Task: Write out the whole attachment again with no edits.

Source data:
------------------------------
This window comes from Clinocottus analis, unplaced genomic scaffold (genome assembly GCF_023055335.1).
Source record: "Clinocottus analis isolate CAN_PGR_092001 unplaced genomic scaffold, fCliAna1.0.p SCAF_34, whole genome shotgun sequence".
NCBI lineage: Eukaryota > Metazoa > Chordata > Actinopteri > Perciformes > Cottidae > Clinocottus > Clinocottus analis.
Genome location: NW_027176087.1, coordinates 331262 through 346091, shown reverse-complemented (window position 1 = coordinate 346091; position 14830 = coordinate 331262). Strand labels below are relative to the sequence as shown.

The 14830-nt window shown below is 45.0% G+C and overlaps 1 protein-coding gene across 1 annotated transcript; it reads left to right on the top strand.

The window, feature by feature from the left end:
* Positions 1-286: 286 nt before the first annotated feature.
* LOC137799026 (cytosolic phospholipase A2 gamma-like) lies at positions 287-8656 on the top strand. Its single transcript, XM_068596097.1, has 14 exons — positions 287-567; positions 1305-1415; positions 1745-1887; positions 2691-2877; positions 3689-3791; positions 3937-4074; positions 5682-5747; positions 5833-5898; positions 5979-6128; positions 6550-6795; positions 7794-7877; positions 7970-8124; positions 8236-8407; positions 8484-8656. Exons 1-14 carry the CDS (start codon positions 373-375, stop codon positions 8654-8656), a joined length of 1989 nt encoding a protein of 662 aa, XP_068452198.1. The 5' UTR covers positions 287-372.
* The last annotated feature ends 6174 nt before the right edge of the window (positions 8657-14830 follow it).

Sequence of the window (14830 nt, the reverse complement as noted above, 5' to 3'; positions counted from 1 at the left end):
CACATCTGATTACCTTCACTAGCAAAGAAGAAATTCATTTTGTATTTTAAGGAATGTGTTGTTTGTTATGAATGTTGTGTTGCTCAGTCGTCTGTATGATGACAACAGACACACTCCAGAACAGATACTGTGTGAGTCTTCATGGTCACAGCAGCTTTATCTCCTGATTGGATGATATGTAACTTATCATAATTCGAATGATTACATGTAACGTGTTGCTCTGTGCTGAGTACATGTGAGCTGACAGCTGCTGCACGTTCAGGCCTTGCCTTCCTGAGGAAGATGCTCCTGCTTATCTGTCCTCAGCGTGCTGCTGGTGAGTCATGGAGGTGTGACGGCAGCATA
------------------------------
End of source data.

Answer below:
This window comes from Clinocottus analis, unplaced genomic scaffold (genome assembly GCF_023055335.1).
Source record: "Clinocottus analis isolate CAN_PGR_092001 unplaced genomic scaffold, fCliAna1.0.p SCAF_34, whole genome shotgun sequence".
NCBI lineage: Eukaryota > Metazoa > Chordata > Actinopteri > Perciformes > Cottidae > Clinocottus > Clinocottus analis.
Genome location: NW_027176087.1, coordinates 331262 through 346091, shown reverse-complemented (window position 1 = coordinate 346091; position 14830 = coordinate 331262). Strand labels below are relative to the sequence as shown.

The 14830-nt window shown below is 45.0% G+C and overlaps 1 protein-coding gene across 1 annotated transcript; it reads left to right on the top strand.

The window, feature by feature from the left end:
* Positions 1-286: 286 nt before the first annotated feature.
* LOC137799026 (cytosolic phospholipase A2 gamma-like) lies at positions 287-8656 on the top strand. Its single transcript, XM_068596097.1, has 14 exons — positions 287-567; positions 1305-1415; positions 1745-1887; positions 2691-2877; positions 3689-3791; positions 3937-4074; positions 5682-5747; positions 5833-5898; positions 5979-6128; positions 6550-6795; positions 7794-7877; positions 7970-8124; positions 8236-8407; positions 8484-8656. Exons 1-14 carry the CDS (start codon positions 373-375, stop codon positions 8654-8656), a joined length of 1989 nt encoding a protein of 662 aa, XP_068452198.1. The 5' UTR covers positions 287-372.
* The last annotated feature ends 6174 nt before the right edge of the window (positions 8657-14830 follow it).

Sequence of the window (14830 nt, the reverse complement as noted above, 5' to 3'; positions counted from 1 at the left end):
CACATCTGATTACCTTCACTAGCAAAGAAGAAATTCATTTTGTATTTTAAGGAATGTGTTGTTTGTTATGAATGTTGTGTTGCTCAGTCGTCTGTATGATGACAACAGACACACTCCAGAACAGATACTGTGTGAGTCTTCATGGTCACAGCAGCTTTATCTCCTGATTGGATGATATGTAACTTATCATAATTCGAATGATTACATGTAACGTGTTGCTCTGTGCTGAGTACATGTGAGCTGACAGCTGCTGCACGTTCAGGCCTTGCCTTCCTGAGGAAGATGCTCCTGCTTATCTGTCCTCAGCGTGCTGCTGGTGAGTCATGGAGGTGTGACGGCAGCATA